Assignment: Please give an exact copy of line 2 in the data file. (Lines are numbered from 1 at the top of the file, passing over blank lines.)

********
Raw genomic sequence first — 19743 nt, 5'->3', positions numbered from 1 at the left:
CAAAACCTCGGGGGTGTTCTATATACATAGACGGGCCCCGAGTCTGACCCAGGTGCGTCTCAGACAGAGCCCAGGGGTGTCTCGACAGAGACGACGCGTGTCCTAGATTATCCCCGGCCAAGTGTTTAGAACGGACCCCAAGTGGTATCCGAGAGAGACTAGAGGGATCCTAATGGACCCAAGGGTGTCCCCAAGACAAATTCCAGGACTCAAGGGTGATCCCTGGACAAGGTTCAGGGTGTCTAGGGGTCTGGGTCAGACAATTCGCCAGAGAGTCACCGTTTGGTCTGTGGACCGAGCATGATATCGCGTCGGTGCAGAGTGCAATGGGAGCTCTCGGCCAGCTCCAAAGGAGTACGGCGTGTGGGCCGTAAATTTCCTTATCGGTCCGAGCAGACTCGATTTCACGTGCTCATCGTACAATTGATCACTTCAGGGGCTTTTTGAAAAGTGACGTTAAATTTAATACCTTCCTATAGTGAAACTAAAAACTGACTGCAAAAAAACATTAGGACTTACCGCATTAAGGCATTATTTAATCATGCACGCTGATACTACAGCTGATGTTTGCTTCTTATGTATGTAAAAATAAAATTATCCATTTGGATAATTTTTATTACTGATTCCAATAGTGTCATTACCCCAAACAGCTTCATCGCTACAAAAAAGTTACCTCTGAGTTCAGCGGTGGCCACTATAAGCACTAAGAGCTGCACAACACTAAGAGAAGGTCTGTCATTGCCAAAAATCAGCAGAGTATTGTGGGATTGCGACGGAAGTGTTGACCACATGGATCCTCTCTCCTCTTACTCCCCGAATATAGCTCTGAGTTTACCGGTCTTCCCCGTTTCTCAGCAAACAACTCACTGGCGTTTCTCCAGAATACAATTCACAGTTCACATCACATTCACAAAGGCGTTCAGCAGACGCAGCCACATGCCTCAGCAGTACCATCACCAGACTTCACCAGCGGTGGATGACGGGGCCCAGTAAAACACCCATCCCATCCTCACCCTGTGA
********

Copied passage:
CAAAACCTCGGGGGTGTTCTATATACATAGACGGGCCCCGAGTCTGACCCAGGTGCGTCTCAGACAGAGCCCAGGGGTGTCTCGACAGAGACGACGCGTGTCCTAGATTATCCCCGGCCAAGTGTTTAGAACGGACCCCAAGTGGTATCCGAGAGAGACTAGAGGGATCCTAATGGACCCAAGGGTGTCCCCAAGACAAATTCCAGGACTCAAGGGTGATCCCTGGACAAGGTTCAGGGTGTCTAGGGGTCTGGGTCAGACAATTCGCCAGAGAGTCACCGTTTGGTCTGTGGACCGAGCATGATATCGCGTCGGTGCAGAGTGCAATGGGAGCTCTCGGCCAGCTCCAAAGGAGTACGGCGTGTGGGCCGTAAATTTCCTTATCGGTCCGAGCAGACTCGATTTCACGTGCTCATCGTACAATTGATCACTTCAGGGGCTTTTTGAAAAGTGACGTTAAATTTAATACCTTCCTATAGTGAAACTAAAAACTGACTGCAAAAAAACATTAGGACTTACCGCATTAAGGCATTATTTAATCATGCACGCTGATACTACAGCTGATGTTTGCTTCTTATGTATGTAAAAATAAAATTATCCATTTGGATAATTTTTATTACTGATTCCAATAGTGTCATTACCCCAAACAGCTTCATCGCTACAAAAAAGTTACCTCTGAGTTCAGCGGTGGCCACTATAAGCACTAAGAGCTGCACAACACTAAGAGAAGGTCTGTCATTGCCAAAAATCAGCAGAGTATTGTGGGATTGCGACGGAAGTGTTGACCACATGGATCCTCTCTCCTCTTACTCCCCGAATATAGCTCTGAGTTTACCGGTCTTCCCCGTTTCTCAGCAAACAACTCACTGGCGTTTCTCCAGAATACAATTCACAGTTCACATCACATTCACAAAGGCGTTCAGCAGACGCAGCCACATGCCTCAGCAGTACCATCACCAGACTTCACCAGCGGTGGATGACGGGGCCCAGTAAAACACCCATCCCATCCTCACCCTGTGA